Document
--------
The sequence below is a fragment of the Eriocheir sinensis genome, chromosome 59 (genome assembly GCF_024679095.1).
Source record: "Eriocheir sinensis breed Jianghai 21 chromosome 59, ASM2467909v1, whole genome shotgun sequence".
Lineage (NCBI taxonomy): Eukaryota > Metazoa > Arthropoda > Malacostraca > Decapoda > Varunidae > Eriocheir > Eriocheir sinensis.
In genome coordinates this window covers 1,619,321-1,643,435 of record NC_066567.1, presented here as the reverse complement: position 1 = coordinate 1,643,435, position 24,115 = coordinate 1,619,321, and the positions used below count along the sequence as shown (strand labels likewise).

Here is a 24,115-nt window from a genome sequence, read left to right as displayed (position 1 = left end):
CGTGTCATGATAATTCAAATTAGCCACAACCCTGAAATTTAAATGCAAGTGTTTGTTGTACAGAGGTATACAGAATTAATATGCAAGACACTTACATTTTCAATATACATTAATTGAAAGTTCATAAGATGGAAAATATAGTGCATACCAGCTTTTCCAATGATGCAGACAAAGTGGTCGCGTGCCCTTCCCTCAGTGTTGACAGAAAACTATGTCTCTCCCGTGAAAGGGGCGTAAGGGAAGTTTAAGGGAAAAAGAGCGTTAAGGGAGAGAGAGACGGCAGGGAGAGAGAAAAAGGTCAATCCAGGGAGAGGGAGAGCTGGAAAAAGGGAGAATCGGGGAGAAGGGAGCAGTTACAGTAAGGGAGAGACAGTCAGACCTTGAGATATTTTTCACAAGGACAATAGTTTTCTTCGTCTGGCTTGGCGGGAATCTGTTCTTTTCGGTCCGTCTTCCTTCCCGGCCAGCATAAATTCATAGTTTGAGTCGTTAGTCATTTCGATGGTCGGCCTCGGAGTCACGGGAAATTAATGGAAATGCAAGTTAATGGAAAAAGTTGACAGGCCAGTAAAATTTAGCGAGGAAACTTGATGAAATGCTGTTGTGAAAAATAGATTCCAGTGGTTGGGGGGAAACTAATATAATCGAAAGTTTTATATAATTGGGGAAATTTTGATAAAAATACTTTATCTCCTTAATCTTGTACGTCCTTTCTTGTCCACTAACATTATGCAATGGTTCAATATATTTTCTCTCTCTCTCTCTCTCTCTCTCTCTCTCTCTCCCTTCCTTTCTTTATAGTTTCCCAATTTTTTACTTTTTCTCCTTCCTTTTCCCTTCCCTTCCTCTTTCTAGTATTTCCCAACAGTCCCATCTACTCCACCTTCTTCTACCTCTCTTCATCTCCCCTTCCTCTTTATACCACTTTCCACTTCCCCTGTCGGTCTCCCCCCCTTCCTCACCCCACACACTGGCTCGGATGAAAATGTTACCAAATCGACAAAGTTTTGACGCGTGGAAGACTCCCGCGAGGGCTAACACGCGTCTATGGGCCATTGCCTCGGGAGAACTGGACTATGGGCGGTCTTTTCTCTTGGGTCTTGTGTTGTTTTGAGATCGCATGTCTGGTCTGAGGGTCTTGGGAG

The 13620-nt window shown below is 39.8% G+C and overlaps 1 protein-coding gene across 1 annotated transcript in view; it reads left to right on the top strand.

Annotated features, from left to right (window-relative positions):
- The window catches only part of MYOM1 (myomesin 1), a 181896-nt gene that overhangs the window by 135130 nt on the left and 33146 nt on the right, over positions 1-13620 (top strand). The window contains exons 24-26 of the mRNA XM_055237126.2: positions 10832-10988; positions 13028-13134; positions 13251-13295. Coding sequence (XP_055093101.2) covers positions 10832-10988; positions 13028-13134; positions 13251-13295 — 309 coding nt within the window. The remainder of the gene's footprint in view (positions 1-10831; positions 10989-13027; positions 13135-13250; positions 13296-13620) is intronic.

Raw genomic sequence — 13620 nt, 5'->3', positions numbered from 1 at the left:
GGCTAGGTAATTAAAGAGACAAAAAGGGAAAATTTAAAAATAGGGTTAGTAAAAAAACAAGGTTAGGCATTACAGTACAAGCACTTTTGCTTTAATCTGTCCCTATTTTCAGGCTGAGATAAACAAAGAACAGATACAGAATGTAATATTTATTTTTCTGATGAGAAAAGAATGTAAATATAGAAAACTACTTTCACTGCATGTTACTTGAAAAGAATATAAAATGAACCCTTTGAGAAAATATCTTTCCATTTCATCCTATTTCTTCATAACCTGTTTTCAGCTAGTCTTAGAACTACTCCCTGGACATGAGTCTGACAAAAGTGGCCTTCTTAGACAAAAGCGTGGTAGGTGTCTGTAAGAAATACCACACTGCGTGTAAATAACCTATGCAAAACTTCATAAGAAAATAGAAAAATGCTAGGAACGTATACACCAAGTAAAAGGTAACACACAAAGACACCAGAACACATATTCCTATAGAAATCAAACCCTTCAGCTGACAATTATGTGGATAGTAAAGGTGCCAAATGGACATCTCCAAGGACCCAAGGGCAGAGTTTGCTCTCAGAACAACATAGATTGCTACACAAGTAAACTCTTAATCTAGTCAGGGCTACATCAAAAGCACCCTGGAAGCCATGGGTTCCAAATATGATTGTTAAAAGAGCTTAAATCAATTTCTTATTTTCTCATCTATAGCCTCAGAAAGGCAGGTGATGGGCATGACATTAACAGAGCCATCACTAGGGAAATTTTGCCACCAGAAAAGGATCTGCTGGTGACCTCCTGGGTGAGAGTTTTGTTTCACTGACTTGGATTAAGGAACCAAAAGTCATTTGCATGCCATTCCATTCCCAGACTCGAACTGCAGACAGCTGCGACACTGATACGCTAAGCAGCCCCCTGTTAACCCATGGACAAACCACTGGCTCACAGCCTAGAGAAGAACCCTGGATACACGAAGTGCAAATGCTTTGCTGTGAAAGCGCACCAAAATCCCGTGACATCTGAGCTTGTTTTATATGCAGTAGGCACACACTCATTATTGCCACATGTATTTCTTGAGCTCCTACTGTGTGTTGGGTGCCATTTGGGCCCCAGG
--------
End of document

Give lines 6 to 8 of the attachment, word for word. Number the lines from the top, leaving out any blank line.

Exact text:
CGTGTCATGATAATTCAAATTAGCCACAACCCTGAAATTTAAATGCAAGTGTTTGTTGTACAGAGGTATACAGAATTAATATGCAAGACACTTACATTTTCAATATACATTAATTGAAAGTTCATAAGATGGAAAATATAGTGCATACCAGCTTTTCCAATGATGCAGACAAAGTGGTCGCGTGCCCTTCCCTCAGTGTTGACAGAAAACTATGTCTCTCCCGTGAAAGGGGCGTAAGGGAAGTTTAAGGGAAAAAGAGCGTTAAGGGAGAGAGAGACGGCAGGGAGAGAGAAAAAGGTCAATCCAGGGAGAGGGAGAGCTGGAAAAAGGGAGAATCGGGGAGAAGGGAGCAGTTACAGTAAGGGAGAGACAGTCAGACCTTGAGATATTTTTCACAAGGACAATAGTTTTCTTCGTCTGGCTTGGCGGGAATCTGTTCTTTTCGGTCCGTCTTCCTTCCCGGCCAGCATAAATTCATAGTTTGAGTCGTTAGTCATTTCGATGGTCGGCCTCGGAGTCACGGGAAATTAATGGAAATGCAAGTTAATGGAAAAAGTTGACAGGCCAGTAAAATTTAGCGAGGAAACTTGATGAAATGCTGTTGTGAAAAATAGATTCCAGTGGTTGGGGGGAAACTAATATAATCGAAAGTTTTATATAATTGGGGAAATTTTGATAAAAATACTTTATCTCCTTAATCTTGTACGTCCTTTCTTGTCCACTAACATTATGCAATGGTTCAATATATTTTCTCTCTCTCTCTCTCTCTCTCTCTCTCTCTCTCCCTTCCTTTCTTTATAGTTTCCCAATTTTTTACTTTTTCTCCTTCCTTTTCCCTTCCCTTCCTCTTTCTAGTATTTCCCAACAGTCCCATCTACTCCACCTTCTTCTACCTCTCTTCATCTCCCCTTCCTCTTTATACCACTTTCCACTTCCCCTGTCGGTCTCCCCCCCTTCCTCACCCCACACACTGGCTCGGATGAAAATGTTACCAAATCGACAAAGTTTTGACGCGTGGAAGACTCCCGCGAGGGCTAACACGCGTCTATGGGCCATTGCCTCGGGAGAACTGGACTATGGGCGGTCTTTTCTCTTGGGTCTTGTGTTGTTTTGAGATCGCATGTCTGGTCTGAGGGTCTTGGGAG

The 13620-nt window shown below is 39.8% G+C and overlaps 1 protein-coding gene across 1 annotated transcript in view; it reads left to right on the top strand.

Annotated features, from left to right (window-relative positions):